Intestinal Stem Cells - Biological Properties and Potential for Therapeutic Application
|Figure 1. Identification of SP cells from neonatal mouse jejunum. Hoechst 33342 staining of isolated jejunal mucosa was analyzed by flow cytometry. The SP fraction was analyzed further by sorting with FITC-labeled CD45 antibodies to distinguish cells of hematopoietic origin. From Dekaney et al. (2005)|
The primary goal of our current work is to identify and characterize intestinal stem cells. Although the presence of these cells deep in the crypts of Lieberkuhn has been inferred for many years, to date they have never been isolated. We have deployed a novel sorting approach in order to isolate a “side population” (SP) of putative intestinal stem cells (Fig 1). The CD45-negative SP cells are cytokeratin positive, confirming their epithelial origin. Initial gene expression studies by quantitative RT-PCR showed the CD45-negative SP fraction to be enriched for the stem cell marker Musashi-1. More recent microarray analyses showed a broad pattern of gene expression consistent with a progenitor phenotype. Moreover, in situ hybridization of 36 transcripts enriched in the CD45-negative SP and 12 transcripts de-enriched, confirmed that SP sorting selects cells from the lower crypt (Fig 2). We are currently exploring both in vitro culture models and in vivo transplantation models to assess the capacity of CD45-negative intestinal SP cells for proliferation and differentiation. In addition, refinement of the isolation procedure is being pursued based on membrane markers identified by microarray. We believe that ultimately the isolation and transplantation techniques developed in this project should have two applications: a) new therapies for various conditions in which the bowel is damaged; and b) use of the intestine as a site for gene therapy.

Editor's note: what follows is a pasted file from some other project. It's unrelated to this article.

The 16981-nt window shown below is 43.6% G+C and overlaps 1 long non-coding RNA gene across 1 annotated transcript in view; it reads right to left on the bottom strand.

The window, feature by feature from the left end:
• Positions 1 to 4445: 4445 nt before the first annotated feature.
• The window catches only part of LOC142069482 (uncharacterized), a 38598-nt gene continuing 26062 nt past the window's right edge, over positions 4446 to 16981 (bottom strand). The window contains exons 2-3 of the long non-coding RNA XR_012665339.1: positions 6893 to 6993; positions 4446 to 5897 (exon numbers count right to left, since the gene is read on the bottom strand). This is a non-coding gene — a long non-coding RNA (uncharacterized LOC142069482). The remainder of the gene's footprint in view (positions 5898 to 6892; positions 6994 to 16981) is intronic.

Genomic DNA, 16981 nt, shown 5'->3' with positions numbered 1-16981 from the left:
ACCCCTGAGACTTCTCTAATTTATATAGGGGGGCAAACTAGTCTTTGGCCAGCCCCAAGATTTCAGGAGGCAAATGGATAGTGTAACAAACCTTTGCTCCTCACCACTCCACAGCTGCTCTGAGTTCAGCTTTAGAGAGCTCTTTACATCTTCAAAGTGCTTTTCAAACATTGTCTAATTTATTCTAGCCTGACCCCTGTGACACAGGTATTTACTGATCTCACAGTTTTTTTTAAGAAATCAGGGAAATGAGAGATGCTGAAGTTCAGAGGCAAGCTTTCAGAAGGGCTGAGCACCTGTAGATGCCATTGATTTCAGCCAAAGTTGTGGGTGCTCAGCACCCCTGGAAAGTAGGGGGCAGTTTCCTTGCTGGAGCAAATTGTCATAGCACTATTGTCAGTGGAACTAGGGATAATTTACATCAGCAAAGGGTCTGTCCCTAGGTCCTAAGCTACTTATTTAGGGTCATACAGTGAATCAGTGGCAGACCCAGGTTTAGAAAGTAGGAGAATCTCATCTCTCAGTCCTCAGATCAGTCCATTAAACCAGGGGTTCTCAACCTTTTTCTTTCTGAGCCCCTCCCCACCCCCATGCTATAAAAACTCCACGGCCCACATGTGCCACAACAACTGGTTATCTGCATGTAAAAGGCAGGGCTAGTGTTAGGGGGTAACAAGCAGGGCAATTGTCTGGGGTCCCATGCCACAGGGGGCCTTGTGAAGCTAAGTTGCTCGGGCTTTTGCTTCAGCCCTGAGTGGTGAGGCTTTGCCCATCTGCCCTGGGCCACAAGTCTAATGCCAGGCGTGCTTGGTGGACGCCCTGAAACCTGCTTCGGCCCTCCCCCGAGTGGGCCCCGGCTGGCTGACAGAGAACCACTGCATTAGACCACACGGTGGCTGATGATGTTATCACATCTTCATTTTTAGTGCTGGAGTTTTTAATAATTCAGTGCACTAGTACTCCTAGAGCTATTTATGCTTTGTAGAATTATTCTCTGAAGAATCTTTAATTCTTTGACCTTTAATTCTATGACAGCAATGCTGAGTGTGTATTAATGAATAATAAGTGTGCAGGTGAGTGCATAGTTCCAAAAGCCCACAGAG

|Figure 2. In situ hybridization of transcripts differentially expressed in the CD45–/SP cells. Hybridization patterns of representative transcripts that are enriched (A and B) and deenriched (C and D) in the CD45–/SP cell population relative to intact jejunum are shown. Transcripts enriched in the CD45–/SP cells, such as Notch1 ( 4-fold; A) and Fgfr3 ( 4-fold; B) localize to the crypt base/stem cell zone, while deenriched transcripts such as Mtf1 ( 4-fold; C) and Pcp4 ( 4-fold; D) localize outside of this zone. From Gulati et al. (2008)|